Upon graduating, I had the wonderful chance to take on a full-time role at the Lab, taking responsibility for the day-to-day running of the Lab spaces and on-the-job training of our fantastic intern team. This role enabled me to remain a part of this unique team and research environment. 

What are your ambitions for career progression?

It's difficult to know exactly what the future holds. I certainly hope to have completed my master’s degree by the end of 2021, and to then move into a career in research – possibly by pursuing a PhD. Whatever the case, I'm sure that I'll have plenty of opportunities which wouldn't otherwise have been available to me if not for my time at the Digital Humanities Lab.

 

Sophie Hammond - BA History

How has your Internship at the Digital Humanities Lab helped you to prepare for work and study?

The Digital Humanities internship has provided me with invaluable experience of working within a dynamic and energetic team. As teamwork is a core aspect of the internship, I have developed strong communicational skills and have enjoyed being able to contribute my ideas within group discussions. Working on the Advisory Desk has also allowed me to strengthen my organisational skills, as well as developing my confidence when helping clients. These skills are highly transferable and will be very beneficial in any future job.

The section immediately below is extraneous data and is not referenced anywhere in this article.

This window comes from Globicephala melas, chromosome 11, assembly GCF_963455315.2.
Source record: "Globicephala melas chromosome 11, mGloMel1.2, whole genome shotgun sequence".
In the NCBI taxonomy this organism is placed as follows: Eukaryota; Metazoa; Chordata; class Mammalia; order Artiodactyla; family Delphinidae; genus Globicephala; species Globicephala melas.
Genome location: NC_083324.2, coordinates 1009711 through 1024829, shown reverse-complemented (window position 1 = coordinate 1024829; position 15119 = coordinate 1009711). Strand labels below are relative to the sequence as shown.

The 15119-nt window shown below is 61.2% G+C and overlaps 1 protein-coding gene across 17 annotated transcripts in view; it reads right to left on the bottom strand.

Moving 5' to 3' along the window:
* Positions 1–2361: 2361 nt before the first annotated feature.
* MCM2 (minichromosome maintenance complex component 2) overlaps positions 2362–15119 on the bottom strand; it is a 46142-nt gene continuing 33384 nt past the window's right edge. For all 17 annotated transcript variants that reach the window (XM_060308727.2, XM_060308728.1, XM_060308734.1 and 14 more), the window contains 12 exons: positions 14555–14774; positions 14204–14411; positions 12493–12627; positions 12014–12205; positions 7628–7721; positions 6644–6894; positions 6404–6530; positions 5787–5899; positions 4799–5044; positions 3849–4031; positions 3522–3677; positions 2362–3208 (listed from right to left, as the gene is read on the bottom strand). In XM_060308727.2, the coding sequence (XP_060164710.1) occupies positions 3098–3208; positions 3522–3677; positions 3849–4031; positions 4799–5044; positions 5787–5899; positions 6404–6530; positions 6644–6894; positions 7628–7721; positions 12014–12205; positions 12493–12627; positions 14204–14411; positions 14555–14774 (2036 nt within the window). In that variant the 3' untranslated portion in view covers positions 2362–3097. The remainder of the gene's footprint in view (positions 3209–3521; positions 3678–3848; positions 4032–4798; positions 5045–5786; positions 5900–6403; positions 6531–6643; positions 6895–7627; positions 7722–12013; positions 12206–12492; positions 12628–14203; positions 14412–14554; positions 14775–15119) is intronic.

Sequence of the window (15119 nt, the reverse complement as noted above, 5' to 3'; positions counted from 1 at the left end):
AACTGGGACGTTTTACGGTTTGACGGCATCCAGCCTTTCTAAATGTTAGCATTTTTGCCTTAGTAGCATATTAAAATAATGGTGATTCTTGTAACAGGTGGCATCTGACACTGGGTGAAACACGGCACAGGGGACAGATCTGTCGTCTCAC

What are your career plans/ destinations?

As a History student, I am very interested in making the past accessible to a broad audience. My experience of 2D digitisation in the Lab has sparked my interest in digital preservation, and I would like to pursue a career in this area. I am also very interested in how Digital Humanities interacts with arts, culture and heritage and am looking to gain further experience in this sector.

What are your ambitions for career progression?

I am currently planning on taking a year out to travel, before applying for graduate jobs that commence in London next summer. In this time, I have also applied for a remote internship with an archive in Cornwall. I am excited to explore the possible career paths within Digital Humanities, as there are so many interesting job opportunities available!